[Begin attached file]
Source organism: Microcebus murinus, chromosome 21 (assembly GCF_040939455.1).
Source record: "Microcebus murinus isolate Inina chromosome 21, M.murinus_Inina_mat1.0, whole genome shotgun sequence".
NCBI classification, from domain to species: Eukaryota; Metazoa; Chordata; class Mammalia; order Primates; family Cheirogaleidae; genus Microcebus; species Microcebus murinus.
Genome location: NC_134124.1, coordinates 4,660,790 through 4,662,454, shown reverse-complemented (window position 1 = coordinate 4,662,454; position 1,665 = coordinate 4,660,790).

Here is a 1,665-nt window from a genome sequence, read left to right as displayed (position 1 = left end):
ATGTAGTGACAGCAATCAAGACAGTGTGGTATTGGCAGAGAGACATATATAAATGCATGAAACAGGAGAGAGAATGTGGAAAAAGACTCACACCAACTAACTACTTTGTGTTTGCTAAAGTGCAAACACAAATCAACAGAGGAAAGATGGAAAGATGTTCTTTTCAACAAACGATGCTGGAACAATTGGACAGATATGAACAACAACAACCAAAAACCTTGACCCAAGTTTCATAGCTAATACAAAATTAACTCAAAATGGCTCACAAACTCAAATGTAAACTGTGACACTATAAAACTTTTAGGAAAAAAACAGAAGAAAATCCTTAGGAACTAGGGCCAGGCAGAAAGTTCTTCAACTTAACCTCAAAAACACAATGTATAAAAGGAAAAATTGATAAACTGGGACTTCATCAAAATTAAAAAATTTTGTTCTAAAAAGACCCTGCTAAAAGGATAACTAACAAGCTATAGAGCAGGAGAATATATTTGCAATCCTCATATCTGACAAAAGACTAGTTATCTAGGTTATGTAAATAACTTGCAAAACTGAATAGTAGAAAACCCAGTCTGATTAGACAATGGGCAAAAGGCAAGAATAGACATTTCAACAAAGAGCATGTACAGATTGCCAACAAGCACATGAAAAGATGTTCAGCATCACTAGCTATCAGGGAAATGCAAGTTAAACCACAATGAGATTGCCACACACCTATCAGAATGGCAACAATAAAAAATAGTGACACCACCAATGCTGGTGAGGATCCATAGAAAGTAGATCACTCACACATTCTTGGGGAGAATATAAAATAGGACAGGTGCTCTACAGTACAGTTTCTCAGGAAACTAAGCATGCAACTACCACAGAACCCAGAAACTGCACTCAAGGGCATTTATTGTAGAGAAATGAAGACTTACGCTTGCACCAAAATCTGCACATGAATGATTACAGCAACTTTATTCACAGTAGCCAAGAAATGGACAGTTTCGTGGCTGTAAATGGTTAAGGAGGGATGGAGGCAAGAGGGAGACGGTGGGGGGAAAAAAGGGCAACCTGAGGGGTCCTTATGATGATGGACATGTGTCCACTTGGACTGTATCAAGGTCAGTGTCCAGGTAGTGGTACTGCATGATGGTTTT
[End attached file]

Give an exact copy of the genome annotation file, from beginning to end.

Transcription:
Source organism: Microcebus murinus, chromosome 21 (assembly GCF_040939455.1).
Source record: "Microcebus murinus isolate Inina chromosome 21, M.murinus_Inina_mat1.0, whole genome shotgun sequence".
NCBI classification, from domain to species: Eukaryota; Metazoa; Chordata; class Mammalia; order Primates; family Cheirogaleidae; genus Microcebus; species Microcebus murinus.
Genome location: NC_134124.1, coordinates 4,660,790 through 4,662,454, shown reverse-complemented (window position 1 = coordinate 4,662,454; position 1,665 = coordinate 4,660,790).

Here is a 1,665-nt window from a genome sequence, read left to right as displayed (position 1 = left end):
ATGTAGTGACAGCAATCAAGACAGTGTGGTATTGGCAGAGAGACATATATAAATGCATGAAACAGGAGAGAGAATGTGGAAAAAGACTCACACCAACTAACTACTTTGTGTTTGCTAAAGTGCAAACACAAATCAACAGAGGAAAGATGGAAAGATGTTCTTTTCAACAAACGATGCTGGAACAATTGGACAGATATGAACAACAACAACCAAAAACCTTGACCCAAGTTTCATAGCTAATACAAAATTAACTCAAAATGGCTCACAAACTCAAATGTAAACTGTGACACTATAAAACTTTTAGGAAAAAAACAGAAGAAAATCCTTAGGAACTAGGGCCAGGCAGAAAGTTCTTCAACTTAACCTCAAAAACACAATGTATAAAAGGAAAAATTGATAAACTGGGACTTCATCAAAATTAAAAAATTTTGTTCTAAAAAGACCCTGCTAAAAGGATAACTAACAAGCTATAGAGCAGGAGAATATATTTGCAATCCTCATATCTGACAAAAGACTAGTTATCTAGGTTATGTAAATAACTTGCAAAACTGAATAGTAGAAAACCCAGTCTGATTAGACAATGGGCAAAAGGCAAGAATAGACATTTCAACAAAGAGCATGTACAGATTGCCAACAAGCACATGAAAAGATGTTCAGCATCACTAGCTATCAGGGAAATGCAAGTTAAACCACAATGAGATTGCCACACACCTATCAGAATGGCAACAATAAAAAATAGTGACACCACCAATGCTGGTGAGGATCCATAGAAAGTAGATCACTCACACATTCTTGGGGAGAATATAAAATAGGACAGGTGCTCTACAGTACAGTTTCTCAGGAAACTAAGCATGCAACTACCACAGAACCCAGAAACTGCACTCAAGGGCATTTATTGTAGAGAAATGAAGACTTACGCTTGCACCAAAATCTGCACATGAATGATTACAGCAACTTTATTCACAGTAGCCAAGAAATGGACAGTTTCGTGGCTGTAAATGGTTAAGGAGGGATGGAGGCAAGAGGGAGACGGTGGGGGGAAAAAAGGGCAACCTGAGGGGTCCTTATGATGATGGACATGTGTCCACTTGGACTGTATCAAGGTCAGTGTCCAGGTAGTGGTACTGCATGATGGTTTT